In the next lane you might have someone like Charlie Anderson who was a finesse bowler. He would bowl from the left side of the approach. The ball rolled and rolled curving way to the right side of the alley, kissing the edge of the right gutter and then start curving back to the left right into the pocket. Usually he got a strike. His ball came down the alley so slow you wanted to jump out from behind the pin setter and help it. Back to the rhythm thing, if you have balls coming down both alleys at the same time, The pin boy really did not have any place to go. There was this big beam that held up these huge pads behind the pin pits that stopped the balls from going through the wall. The pin setter would have to jump up onto this beam to escape getting killed. You did not want to miss getting up there. This is about time in my life that I missed a growth spurt and everybody else got one, and I got stuck with the nick name, Half Pint. Its probably a good thing they built and opened the Garden Lanes before I became big enough to become a pin setter. I think Tony Samsky was the first manager of the new Bowling Alley? The new bowling alley made pin setting boys obsolete as they closed down the bowling alley at the Snake Pit and the new bowling alley had mechanical pin setting.
Bobbie Slyter’s (70) Reply to LeaRae Parrill Espe (67):
Regarding LeaRea’s message I did not know that Leroy Birkland had moved back to Bottineau he was married to my aunt Delores Hiatt (Freddie Hiatt’s sister) when they lived in Washington state before she passed away, sure is a small world, maybe she can answer a question for me how is Leroy related to Jim Birkland, saw Jim and his wife at the family reunion this past July up at Richard’s place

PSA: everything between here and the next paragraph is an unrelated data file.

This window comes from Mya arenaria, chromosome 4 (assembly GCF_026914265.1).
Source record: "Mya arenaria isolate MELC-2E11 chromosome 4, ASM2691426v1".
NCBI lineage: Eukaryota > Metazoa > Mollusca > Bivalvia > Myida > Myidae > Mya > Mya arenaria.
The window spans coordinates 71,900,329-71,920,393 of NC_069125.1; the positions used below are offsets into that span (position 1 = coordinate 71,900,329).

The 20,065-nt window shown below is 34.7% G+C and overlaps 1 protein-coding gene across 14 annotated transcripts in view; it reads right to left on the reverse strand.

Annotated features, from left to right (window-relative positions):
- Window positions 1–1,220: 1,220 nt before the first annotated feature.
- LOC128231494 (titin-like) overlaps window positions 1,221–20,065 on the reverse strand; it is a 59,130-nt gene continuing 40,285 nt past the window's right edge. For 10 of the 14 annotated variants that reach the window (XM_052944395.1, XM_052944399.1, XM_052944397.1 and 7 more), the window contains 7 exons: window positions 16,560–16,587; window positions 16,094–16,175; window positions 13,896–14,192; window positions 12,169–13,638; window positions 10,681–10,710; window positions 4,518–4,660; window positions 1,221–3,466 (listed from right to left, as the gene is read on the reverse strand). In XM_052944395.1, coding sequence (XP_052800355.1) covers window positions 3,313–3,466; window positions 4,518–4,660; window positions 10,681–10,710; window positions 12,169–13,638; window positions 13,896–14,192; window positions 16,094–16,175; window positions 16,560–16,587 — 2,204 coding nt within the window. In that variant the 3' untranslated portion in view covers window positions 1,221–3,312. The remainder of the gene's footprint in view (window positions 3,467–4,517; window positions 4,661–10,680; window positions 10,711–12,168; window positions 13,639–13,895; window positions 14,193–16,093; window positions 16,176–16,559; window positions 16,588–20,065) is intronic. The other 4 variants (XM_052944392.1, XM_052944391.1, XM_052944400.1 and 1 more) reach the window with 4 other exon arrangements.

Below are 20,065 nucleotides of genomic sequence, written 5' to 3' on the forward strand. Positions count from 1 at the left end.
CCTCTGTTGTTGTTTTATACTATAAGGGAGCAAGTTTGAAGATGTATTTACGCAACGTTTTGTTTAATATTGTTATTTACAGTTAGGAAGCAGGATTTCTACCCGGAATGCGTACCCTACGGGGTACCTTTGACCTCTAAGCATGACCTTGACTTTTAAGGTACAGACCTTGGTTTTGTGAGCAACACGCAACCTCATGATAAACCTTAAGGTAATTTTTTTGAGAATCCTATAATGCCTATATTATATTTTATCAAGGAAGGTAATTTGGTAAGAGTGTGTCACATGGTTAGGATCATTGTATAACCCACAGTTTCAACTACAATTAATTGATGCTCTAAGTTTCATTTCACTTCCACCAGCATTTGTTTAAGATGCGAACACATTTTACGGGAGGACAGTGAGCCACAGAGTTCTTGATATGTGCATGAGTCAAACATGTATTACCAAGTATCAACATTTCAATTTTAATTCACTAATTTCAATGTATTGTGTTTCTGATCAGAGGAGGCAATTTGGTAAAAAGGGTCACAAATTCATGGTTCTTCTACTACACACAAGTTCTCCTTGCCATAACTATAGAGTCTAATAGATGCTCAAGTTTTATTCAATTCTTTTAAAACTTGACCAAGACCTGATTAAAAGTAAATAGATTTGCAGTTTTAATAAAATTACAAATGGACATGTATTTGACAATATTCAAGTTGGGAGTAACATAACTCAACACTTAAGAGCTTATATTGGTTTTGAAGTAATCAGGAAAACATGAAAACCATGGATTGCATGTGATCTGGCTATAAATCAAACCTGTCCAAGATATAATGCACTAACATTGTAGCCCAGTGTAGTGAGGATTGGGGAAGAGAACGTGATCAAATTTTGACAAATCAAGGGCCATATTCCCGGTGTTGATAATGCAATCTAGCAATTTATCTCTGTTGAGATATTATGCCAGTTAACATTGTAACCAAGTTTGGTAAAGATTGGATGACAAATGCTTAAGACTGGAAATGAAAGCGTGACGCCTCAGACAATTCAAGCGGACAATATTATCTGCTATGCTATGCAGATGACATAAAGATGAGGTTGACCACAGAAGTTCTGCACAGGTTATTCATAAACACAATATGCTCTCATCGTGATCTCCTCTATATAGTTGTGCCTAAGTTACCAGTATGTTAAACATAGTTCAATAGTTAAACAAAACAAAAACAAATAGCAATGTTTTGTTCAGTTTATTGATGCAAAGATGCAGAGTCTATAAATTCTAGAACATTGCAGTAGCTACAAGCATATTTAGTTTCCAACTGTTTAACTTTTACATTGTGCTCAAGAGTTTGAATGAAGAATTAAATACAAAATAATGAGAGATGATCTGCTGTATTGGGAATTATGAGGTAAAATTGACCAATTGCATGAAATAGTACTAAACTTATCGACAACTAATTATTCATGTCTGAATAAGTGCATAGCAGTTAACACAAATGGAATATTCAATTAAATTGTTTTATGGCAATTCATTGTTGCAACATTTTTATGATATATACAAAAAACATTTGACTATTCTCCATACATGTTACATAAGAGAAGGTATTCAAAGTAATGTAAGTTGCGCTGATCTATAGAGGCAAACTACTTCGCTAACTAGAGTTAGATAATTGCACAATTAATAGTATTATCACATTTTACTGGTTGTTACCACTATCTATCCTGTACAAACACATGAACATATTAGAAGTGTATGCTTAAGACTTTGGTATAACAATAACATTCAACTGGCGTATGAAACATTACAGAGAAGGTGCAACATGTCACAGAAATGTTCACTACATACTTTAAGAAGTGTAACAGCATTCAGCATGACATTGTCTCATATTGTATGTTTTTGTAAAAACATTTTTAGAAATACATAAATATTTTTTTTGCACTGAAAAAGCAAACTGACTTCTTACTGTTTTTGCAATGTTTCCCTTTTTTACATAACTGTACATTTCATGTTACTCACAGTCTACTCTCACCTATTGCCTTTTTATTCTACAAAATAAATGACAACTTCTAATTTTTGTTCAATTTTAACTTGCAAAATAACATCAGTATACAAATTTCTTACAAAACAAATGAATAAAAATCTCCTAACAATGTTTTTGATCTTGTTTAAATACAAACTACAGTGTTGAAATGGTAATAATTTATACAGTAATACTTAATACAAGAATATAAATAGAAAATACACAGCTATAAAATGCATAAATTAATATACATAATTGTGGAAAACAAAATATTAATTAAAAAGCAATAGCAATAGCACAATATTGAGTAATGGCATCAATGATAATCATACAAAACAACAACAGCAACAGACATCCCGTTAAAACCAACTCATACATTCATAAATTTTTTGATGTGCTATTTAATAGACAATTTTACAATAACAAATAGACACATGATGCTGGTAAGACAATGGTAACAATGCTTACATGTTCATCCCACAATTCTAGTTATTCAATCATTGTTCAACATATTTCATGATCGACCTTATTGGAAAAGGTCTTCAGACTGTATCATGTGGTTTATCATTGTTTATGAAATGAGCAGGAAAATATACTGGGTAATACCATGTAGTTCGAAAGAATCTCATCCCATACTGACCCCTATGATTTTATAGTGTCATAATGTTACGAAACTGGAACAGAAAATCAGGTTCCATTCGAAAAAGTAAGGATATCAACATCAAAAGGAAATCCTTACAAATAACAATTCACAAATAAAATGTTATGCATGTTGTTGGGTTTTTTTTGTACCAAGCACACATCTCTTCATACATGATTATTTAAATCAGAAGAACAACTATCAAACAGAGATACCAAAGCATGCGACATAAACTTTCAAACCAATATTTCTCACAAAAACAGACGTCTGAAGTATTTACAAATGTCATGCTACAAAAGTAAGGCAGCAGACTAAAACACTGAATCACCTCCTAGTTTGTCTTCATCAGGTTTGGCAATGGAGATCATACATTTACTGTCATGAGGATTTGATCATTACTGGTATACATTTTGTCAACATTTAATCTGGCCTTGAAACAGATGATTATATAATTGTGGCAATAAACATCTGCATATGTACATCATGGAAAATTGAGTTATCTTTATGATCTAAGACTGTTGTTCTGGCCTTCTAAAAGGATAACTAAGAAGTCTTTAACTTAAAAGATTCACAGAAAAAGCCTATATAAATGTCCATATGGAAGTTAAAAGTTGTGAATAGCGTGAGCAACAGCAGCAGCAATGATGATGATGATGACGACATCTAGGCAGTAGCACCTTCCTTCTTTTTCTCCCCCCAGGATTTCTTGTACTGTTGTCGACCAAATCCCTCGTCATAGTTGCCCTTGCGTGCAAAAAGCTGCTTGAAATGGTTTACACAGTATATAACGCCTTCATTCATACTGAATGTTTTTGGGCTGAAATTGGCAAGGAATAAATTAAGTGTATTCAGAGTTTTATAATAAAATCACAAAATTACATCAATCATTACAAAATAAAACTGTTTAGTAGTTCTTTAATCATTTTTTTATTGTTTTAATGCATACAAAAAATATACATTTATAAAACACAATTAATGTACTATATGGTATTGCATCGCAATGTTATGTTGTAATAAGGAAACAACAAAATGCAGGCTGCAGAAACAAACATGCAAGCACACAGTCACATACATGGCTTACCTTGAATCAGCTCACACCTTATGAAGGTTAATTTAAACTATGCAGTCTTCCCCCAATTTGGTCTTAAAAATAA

I too have tried the jukebox music. Its fantastic. I have it on when I am working in the office. Brings back a lot of memories of the high school days.
Trish Larson’s (73) Reply to Gary Stokes’ (65) Question: Trish, This being part of a conversation we had back and forth, I hope you don’t mind me sharing this with the rest. Folks, Trish sent me some beautiful pictures to forward onto another Alumni member. That’s how I was able to see the pictures that I make reference to. Trish, we’d love to see the photo too. Gary
Thanks for the compliment. I won Ms. Congeniality that year, which I thought was the best prize of all. The winner of the pageant won everything else – talent, swimsuit, and the title. We all hated her (lol). I entered the pageant for the $50.00 and enjoyed performing with the mix of gals from Dunseith and Bottineau. It was a good experience. Somewhere I still have a photo…
I believe Cheri Metcalfe was another participant….
Gary’s Question to Trish:
How did you do in the 1974 Bottineau Pageant? Seeing that picture of you on the horse and those other pictures recently, I’m assuming that you probably did quite well.
Message from Gary Stokes:
Folks, PLease forward these messages on to Dunseith Alumni folks that you think may not be on this distribution and encourage them to get in touch with me so I can get them into the system. I get folks into the system with the contacts that I make putting class lists together and with referrals from you guys. I will be sending the class list our for the class of 70 shortly. I’m nearly finished with the class of 71 and I’m working with the class of 58. Next I’ll be working on the classes of 57 & 72. I’ve completed class lists for the classes of 59 thru 70. This has proven to be a really fun hobby. Gary